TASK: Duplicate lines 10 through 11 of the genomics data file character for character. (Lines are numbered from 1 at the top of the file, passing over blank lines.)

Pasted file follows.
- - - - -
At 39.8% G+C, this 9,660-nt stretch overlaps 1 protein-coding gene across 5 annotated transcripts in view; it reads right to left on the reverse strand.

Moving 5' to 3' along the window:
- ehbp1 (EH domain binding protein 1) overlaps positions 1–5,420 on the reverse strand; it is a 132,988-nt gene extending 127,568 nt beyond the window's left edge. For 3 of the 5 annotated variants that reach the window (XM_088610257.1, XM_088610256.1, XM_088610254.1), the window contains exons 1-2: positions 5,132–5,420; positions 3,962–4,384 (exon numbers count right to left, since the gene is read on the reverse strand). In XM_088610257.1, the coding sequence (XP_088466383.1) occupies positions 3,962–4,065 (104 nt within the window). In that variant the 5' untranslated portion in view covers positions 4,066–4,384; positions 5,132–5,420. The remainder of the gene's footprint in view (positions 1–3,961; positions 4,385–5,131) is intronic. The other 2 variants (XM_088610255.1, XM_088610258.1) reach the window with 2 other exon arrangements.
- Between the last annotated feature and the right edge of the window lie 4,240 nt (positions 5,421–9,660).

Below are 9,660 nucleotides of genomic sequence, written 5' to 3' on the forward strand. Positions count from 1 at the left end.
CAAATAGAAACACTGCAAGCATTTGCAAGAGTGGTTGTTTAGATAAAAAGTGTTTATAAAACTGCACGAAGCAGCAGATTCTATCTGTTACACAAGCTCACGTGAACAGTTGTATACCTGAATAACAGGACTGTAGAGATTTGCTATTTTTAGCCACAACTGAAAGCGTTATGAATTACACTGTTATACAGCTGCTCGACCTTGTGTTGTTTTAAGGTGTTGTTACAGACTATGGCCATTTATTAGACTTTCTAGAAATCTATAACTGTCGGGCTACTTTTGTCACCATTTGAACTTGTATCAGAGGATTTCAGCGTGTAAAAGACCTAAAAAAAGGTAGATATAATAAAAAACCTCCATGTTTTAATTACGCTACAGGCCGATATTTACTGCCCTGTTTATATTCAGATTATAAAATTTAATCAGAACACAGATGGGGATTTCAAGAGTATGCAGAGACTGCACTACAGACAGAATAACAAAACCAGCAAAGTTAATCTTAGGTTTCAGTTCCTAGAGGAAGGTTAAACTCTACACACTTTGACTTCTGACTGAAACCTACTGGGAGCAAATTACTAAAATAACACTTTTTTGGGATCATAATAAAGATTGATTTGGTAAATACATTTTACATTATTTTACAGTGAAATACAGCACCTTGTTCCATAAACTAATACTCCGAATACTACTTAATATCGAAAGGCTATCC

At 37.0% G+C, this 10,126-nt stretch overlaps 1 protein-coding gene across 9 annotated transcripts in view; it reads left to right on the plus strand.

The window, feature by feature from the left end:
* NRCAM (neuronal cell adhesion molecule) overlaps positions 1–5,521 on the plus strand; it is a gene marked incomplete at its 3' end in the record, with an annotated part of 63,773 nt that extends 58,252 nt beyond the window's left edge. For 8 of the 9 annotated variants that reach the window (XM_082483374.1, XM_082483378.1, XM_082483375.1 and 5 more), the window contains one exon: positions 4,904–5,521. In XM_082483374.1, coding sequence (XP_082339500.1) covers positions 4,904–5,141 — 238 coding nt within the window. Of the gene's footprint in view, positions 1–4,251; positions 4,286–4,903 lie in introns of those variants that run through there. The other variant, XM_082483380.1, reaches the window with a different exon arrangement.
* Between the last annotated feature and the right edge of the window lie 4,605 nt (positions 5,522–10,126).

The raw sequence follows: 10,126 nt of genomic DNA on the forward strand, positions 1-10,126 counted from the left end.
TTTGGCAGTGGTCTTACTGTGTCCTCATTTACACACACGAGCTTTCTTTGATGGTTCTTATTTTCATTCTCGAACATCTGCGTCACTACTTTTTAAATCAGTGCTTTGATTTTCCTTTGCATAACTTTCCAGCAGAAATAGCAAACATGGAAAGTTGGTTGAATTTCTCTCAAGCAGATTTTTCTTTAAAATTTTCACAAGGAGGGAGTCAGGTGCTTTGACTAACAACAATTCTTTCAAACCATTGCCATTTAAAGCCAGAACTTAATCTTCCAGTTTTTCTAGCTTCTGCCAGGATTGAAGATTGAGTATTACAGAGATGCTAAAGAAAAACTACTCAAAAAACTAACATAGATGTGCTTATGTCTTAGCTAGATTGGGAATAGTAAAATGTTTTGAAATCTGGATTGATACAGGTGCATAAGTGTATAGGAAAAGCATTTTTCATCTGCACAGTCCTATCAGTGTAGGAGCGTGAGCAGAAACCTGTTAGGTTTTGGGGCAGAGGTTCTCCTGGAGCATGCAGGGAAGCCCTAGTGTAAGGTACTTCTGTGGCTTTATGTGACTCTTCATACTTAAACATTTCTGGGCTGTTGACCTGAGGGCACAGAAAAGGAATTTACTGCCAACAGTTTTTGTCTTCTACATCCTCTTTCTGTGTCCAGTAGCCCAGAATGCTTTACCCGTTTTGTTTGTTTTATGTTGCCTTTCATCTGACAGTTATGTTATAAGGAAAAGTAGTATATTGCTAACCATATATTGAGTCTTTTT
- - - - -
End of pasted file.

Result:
* Between the last annotated feature and the right edge of the window lie 4,605 nt (positions 5,522–10,126).

The raw sequence follows: 10,126 nt of genomic DNA on the forward strand, positions 1-10,126 counted from the left end.